Astonishingly, only twice since 1979 had Ashford, now 27, and Göhr, 26, met over 100 meters when both were free of leg injuries. It seems the two share not just similar builds (about 5'5", 115 pounds) and dispositions (feisty, sometimes testy) but also, alas, a tendency to push their hamstrings a bit too far. Of their nine 100-meter matchups since 1976, Ashford had won six. Most recently, however, at last August's world championships in Helsinki, Ashford's right hamstring had given out 50 meters from the finish, handing the race to Göhr. But at Zurich the handicaps seemed minor and equal: Ashford had some soreness in her legs from Berlin, while Göhr was tired from having raced 31 times since early May and from having spent 12 hours the day before traveling to Zurich from her hometown of Jena by car, bus and plane.

Waiting to race, Ashford looked calm; Göhr was tense, unable to stand still. The sellout crowd of 25,000 was rapt. Both women started well, but 10 meters into the race Göhr was clear of Ashford and drawing away. "I always come to win," Göhr would say later. "Otherwise I shouldn't come at all, and hang up my spikes." At 30 meters her lead was almost a full meter, with Ashford not yet free of the six other finalists. A soft tail wind was pushing them along.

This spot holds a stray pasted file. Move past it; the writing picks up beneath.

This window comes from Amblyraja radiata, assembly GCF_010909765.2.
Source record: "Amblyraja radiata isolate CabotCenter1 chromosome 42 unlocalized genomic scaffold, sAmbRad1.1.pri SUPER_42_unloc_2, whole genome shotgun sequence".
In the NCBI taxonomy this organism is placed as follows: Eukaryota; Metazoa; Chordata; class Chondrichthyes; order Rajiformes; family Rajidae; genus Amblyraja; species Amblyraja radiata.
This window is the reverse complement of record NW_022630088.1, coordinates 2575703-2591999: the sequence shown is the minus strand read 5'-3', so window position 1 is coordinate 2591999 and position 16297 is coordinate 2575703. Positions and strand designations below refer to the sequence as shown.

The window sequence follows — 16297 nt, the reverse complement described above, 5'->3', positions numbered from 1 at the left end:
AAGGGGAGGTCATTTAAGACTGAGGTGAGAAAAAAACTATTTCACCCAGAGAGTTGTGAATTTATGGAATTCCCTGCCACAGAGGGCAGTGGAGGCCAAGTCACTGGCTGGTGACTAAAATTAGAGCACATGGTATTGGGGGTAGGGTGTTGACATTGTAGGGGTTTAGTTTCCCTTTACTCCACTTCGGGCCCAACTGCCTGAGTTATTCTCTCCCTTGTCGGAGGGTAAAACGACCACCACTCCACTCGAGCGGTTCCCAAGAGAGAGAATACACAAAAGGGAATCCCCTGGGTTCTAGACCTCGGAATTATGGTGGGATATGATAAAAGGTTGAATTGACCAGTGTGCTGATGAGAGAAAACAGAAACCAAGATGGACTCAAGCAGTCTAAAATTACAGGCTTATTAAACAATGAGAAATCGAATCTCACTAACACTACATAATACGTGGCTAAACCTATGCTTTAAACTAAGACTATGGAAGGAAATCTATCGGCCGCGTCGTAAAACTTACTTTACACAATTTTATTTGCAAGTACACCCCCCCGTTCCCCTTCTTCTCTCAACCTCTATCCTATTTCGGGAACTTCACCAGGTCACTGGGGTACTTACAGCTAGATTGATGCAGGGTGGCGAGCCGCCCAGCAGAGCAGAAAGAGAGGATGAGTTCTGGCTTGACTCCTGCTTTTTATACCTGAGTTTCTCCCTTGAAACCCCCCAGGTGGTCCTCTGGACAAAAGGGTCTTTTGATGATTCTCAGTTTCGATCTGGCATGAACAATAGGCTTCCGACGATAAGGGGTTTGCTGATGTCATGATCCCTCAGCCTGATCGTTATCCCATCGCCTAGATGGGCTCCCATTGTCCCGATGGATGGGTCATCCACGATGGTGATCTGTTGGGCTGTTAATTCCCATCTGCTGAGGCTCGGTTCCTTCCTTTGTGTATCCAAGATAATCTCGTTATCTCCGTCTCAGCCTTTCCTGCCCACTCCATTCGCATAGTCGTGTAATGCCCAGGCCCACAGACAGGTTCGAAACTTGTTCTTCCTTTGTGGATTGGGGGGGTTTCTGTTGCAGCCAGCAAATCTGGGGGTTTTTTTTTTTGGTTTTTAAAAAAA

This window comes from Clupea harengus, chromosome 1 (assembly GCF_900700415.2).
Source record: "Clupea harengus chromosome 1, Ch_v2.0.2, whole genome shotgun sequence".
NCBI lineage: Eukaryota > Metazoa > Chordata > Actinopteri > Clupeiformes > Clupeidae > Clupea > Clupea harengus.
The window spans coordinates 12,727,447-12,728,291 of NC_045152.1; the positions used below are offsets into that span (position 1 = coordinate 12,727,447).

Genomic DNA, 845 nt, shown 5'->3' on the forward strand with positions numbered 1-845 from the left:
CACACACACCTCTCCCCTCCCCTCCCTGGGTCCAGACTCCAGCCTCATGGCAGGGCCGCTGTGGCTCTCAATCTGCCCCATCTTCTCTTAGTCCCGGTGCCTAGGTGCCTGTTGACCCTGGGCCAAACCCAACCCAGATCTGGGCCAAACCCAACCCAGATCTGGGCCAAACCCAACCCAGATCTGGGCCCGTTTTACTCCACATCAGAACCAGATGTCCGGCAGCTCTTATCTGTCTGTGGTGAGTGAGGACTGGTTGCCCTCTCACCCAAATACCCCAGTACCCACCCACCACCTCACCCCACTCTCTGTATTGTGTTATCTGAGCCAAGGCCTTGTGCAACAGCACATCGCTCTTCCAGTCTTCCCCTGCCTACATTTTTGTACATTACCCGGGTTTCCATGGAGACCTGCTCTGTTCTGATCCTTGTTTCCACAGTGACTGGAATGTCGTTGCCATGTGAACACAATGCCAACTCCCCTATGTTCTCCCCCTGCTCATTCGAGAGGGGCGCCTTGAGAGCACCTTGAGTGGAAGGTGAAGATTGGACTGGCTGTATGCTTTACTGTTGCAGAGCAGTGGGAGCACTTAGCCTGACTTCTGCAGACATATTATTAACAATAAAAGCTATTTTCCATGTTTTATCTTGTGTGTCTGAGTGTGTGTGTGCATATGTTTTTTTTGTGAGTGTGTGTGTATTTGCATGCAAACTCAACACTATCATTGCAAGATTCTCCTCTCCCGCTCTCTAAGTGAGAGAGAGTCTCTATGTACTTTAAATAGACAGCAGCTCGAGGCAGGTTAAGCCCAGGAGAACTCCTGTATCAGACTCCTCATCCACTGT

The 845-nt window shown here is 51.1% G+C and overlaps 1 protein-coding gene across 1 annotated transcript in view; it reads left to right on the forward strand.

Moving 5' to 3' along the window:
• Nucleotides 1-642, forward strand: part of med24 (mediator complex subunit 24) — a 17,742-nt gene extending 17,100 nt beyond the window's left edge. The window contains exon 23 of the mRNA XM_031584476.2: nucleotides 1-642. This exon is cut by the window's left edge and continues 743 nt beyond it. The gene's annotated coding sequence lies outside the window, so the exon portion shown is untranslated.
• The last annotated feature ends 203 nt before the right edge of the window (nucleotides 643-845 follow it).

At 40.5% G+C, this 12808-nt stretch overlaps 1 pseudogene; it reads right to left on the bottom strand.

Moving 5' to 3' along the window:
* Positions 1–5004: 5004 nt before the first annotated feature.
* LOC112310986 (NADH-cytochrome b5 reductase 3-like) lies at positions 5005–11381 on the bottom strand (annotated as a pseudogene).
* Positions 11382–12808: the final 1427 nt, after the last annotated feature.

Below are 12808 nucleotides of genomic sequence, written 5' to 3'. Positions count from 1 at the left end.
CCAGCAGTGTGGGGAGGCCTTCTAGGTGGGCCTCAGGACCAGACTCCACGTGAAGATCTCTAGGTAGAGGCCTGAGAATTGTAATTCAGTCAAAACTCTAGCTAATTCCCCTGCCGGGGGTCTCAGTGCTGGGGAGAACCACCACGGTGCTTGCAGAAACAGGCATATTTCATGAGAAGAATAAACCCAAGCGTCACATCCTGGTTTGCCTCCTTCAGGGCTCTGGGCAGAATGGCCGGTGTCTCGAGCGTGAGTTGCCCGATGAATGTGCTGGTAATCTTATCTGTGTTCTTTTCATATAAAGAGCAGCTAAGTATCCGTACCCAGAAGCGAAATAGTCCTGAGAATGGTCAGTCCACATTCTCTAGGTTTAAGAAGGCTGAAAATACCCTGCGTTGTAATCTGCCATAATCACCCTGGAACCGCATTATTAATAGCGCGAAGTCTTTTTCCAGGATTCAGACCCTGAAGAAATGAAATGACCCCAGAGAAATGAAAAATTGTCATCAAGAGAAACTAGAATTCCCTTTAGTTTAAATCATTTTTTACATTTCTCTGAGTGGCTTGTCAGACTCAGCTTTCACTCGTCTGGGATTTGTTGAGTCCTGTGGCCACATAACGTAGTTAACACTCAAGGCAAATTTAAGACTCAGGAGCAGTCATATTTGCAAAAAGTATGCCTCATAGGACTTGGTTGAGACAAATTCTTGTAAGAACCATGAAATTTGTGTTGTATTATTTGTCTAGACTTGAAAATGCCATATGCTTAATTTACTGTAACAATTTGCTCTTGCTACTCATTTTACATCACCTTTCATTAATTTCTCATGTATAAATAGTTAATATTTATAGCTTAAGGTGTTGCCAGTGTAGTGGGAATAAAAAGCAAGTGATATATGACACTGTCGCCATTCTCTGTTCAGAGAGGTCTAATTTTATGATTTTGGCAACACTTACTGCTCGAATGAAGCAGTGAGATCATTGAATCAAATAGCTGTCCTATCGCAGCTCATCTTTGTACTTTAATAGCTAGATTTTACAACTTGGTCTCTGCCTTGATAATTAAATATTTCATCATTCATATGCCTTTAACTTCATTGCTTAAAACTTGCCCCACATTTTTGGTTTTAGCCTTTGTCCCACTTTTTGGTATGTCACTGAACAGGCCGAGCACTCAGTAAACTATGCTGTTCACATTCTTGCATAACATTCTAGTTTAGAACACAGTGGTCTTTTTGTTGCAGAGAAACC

As the field approached 50 meters, Ashford was gaining. Her style is to come from behind, often dramatically, and here she was doing precisely that. "I don't really accelerate until 50 meters," she would later explain. "I just get out of the blocks even, and with 20 meters left, I relax and let my legs go." At 75 meters Ashford caught Göhr. The faces of both runners were twisted with effort. This was an extraordinary race. As Ashford would say later, "I knew I was better than I've ever been. I just had to keep my body from exploding on me." When Ashford surged yet again, Göhr couldn't respond. Ashford reached the line first by two feet. A small pacing clock on the infield grass was frozen at 10.77. The wind reading was + 1.7 (3.8 mph), not enough to disallow a record. After a 10-second pause, Ashford's time was announced officially as 10.76. A world record.